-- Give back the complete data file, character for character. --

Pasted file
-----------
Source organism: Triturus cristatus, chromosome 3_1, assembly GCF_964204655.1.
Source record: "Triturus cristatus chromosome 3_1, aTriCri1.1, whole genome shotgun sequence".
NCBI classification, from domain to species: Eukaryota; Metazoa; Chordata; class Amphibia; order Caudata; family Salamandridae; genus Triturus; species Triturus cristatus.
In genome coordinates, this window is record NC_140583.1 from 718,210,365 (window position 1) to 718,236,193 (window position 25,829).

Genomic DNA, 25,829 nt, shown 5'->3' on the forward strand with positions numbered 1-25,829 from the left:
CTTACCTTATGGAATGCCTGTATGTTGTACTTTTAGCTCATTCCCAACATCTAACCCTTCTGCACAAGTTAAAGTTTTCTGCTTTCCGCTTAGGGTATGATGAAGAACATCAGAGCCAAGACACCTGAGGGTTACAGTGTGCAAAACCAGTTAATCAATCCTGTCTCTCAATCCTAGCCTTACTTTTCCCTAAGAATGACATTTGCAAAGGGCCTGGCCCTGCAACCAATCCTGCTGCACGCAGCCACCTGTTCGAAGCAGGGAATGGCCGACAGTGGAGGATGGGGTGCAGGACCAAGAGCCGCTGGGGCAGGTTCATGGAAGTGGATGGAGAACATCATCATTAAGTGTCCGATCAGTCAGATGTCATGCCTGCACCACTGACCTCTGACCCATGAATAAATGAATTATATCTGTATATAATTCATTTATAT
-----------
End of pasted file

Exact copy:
Source organism: Triturus cristatus, chromosome 3_1, assembly GCF_964204655.1.
Source record: "Triturus cristatus chromosome 3_1, aTriCri1.1, whole genome shotgun sequence".
NCBI classification, from domain to species: Eukaryota; Metazoa; Chordata; class Amphibia; order Caudata; family Salamandridae; genus Triturus; species Triturus cristatus.
In genome coordinates, this window is record NC_140583.1 from 718,210,365 (window position 1) to 718,236,193 (window position 25,829).

Genomic DNA, 25,829 nt, shown 5'->3' on the forward strand with positions numbered 1-25,829 from the left:
CTTACCTTATGGAATGCCTGTATGTTGTACTTTTAGCTCATTCCCAACATCTAACCCTTCTGCACAAGTTAAAGTTTTCTGCTTTCCGCTTAGGGTATGATGAAGAACATCAGAGCCAAGACACCTGAGGGTTACAGTGTGCAAAACCAGTTAATCAATCCTGTCTCTCAATCCTAGCCTTACTTTTCCCTAAGAATGACATTTGCAAAGGGCCTGGCCCTGCAACCAATCCTGCTGCACGCAGCCACCTGTTCGAAGCAGGGAATGGCCGACAGTGGAGGATGGGGTGCAGGACCAAGAGCCGCTGGGGCAGGTTCATGGAAGTGGATGGAGAACATCATCATTAAGTGTCCGATCAGTCAGATGTCATGCCTGCACCACTGACCTCTGACCCATGAATAAATGAATTATATCTGTATATAATTCATTTATAT